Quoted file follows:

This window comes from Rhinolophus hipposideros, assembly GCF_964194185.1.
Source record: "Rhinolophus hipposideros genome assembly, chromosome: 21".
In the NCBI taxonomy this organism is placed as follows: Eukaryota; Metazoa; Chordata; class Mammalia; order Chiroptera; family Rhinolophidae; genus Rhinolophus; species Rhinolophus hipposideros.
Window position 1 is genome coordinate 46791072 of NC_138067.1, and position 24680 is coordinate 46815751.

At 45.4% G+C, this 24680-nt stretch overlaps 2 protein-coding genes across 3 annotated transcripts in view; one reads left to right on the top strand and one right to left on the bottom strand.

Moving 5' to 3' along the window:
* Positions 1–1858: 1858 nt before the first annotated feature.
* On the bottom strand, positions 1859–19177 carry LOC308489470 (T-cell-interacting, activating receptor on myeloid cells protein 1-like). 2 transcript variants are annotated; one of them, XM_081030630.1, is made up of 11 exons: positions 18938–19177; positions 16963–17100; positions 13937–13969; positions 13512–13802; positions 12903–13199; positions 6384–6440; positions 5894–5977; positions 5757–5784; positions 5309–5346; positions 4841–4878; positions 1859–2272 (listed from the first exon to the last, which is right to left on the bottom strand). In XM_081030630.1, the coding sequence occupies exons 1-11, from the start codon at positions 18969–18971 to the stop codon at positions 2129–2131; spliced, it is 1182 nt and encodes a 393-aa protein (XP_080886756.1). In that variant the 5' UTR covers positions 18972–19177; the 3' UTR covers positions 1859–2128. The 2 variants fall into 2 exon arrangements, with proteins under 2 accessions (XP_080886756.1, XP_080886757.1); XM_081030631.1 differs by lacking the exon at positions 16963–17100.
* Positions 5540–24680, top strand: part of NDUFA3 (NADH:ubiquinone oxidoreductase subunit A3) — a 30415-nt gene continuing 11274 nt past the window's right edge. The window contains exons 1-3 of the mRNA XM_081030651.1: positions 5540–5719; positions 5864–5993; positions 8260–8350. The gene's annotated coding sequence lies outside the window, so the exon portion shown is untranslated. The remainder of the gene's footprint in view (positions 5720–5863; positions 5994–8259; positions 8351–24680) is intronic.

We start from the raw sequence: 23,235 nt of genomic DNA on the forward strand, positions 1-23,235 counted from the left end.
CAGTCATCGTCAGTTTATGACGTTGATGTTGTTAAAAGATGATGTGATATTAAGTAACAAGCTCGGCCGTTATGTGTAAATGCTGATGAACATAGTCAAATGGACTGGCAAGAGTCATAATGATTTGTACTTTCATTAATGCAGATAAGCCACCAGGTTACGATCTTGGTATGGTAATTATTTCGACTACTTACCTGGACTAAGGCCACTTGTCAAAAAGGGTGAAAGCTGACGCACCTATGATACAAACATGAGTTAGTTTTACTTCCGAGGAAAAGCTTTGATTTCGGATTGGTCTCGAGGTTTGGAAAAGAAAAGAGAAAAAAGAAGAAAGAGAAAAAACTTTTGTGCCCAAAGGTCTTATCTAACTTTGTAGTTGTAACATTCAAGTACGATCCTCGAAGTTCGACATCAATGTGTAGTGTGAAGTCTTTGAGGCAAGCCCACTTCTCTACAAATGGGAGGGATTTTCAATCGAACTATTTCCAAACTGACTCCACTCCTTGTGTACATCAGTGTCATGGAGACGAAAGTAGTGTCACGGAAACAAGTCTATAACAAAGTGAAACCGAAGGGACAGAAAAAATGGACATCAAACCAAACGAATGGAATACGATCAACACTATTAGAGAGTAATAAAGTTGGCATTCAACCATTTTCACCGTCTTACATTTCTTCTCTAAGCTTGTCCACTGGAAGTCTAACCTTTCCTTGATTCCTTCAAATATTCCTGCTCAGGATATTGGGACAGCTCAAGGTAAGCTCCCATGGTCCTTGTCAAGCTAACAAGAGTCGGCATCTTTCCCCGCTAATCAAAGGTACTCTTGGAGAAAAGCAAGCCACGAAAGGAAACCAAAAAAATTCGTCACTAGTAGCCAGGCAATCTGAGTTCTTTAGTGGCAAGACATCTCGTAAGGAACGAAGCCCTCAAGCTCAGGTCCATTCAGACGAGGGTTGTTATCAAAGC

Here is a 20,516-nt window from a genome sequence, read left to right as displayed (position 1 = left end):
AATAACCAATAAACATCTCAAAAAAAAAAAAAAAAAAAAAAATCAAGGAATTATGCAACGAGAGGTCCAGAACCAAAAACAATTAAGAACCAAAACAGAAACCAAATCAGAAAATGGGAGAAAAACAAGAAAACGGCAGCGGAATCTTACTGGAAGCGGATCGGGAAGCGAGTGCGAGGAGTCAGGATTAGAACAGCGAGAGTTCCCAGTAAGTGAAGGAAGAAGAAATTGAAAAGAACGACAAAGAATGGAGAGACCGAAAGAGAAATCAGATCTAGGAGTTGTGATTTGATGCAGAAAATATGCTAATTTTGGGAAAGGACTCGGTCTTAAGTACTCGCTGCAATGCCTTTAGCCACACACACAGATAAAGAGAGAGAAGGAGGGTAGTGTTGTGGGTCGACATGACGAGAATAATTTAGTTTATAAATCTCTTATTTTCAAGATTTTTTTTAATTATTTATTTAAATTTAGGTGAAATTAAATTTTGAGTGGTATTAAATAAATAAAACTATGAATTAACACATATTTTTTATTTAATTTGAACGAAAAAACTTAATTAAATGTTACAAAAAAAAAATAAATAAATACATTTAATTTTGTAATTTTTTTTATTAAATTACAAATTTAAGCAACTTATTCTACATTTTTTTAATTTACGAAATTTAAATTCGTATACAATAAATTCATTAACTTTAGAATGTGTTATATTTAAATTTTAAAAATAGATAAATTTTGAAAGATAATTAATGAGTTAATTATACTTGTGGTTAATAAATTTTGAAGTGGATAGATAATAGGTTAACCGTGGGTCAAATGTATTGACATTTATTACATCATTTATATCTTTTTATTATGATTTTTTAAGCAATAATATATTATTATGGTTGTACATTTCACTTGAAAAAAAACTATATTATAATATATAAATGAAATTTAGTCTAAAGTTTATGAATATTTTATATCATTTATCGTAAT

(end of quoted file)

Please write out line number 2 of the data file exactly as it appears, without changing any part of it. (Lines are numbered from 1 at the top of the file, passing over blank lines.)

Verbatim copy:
Source record: "Rhinolophus hipposideros genome assembly, chromosome: 21".